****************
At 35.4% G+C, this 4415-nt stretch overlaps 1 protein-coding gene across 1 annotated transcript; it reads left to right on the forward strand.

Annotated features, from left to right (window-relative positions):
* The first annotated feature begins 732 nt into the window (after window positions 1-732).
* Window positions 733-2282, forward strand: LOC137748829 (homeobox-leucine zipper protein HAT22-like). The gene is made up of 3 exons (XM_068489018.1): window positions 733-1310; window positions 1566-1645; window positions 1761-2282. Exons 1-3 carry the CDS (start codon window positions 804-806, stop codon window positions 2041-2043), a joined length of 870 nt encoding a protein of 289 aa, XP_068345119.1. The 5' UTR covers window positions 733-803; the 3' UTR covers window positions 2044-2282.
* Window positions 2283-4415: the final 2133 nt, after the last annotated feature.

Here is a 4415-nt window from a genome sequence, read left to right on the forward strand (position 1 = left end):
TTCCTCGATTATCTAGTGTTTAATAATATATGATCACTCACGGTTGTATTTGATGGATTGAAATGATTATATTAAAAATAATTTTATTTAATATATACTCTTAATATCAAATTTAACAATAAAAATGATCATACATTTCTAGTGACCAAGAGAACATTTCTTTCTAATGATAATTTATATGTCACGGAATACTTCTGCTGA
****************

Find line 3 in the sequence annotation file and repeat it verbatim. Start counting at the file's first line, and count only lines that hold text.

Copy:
* The first annotated feature begins 732 nt into the window (after window positions 1-732).